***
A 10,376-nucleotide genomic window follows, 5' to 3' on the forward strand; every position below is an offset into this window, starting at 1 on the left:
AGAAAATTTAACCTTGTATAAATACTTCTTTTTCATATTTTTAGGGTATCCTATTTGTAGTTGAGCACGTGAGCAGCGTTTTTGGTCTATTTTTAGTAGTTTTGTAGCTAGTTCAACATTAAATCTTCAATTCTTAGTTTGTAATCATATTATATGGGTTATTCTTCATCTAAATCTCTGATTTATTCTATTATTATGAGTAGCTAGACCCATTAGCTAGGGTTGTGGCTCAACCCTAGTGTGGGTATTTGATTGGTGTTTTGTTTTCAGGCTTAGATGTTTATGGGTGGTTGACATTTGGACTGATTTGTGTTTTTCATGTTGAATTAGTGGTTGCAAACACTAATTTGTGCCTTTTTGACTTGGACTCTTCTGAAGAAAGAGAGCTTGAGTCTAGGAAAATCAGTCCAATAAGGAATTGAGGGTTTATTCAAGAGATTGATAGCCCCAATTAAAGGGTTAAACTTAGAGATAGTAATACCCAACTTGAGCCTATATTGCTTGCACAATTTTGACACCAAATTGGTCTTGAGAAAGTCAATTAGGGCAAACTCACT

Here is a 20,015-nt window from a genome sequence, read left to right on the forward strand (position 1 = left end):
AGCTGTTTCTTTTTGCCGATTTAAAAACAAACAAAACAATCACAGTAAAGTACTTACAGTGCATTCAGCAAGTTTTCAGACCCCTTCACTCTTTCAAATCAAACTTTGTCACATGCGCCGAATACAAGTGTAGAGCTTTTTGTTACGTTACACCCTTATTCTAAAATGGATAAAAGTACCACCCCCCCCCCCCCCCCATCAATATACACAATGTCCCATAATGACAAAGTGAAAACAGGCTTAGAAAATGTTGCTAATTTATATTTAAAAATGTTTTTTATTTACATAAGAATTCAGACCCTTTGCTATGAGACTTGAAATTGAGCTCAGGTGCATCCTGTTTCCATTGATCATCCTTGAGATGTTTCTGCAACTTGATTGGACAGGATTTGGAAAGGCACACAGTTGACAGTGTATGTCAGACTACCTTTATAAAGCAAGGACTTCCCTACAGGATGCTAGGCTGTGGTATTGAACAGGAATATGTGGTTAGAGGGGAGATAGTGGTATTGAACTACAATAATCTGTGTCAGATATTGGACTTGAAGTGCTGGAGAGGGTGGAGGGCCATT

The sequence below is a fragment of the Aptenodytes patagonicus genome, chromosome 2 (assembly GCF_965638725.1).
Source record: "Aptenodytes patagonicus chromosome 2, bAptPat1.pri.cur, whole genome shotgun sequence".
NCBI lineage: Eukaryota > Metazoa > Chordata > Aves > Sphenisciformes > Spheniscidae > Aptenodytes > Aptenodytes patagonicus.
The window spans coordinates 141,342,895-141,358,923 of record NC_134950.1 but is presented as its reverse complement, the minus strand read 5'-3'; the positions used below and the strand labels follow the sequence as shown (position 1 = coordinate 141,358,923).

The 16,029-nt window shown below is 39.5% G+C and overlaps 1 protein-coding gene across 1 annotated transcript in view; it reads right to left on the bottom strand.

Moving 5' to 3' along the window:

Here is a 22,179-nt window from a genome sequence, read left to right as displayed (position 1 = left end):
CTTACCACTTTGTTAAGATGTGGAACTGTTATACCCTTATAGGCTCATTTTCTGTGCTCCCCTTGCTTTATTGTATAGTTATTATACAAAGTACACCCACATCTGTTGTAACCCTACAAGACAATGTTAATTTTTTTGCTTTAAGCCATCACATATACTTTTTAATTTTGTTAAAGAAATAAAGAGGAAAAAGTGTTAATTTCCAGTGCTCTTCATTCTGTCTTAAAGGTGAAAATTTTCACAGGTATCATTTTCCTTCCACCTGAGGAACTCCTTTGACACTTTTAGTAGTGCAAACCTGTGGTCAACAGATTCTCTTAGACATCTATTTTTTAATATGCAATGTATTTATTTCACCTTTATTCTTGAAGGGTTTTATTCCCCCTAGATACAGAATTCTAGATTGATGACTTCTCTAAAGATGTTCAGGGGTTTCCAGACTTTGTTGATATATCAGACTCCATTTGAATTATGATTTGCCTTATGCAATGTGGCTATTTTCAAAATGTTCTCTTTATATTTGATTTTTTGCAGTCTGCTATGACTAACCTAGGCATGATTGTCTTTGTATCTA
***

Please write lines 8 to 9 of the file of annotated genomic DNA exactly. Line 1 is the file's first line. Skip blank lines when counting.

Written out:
The window spans coordinates 141,342,895-141,358,923 of record NC_134950.1 but is presented as its reverse complement, the minus strand read 5'-3'; the positions used below and the strand labels follow the sequence as shown (position 1 = coordinate 141,358,923).

The 16,029-nt window shown below is 39.5% G+C and overlaps 1 protein-coding gene across 1 annotated transcript in view; it reads right to left on the bottom strand.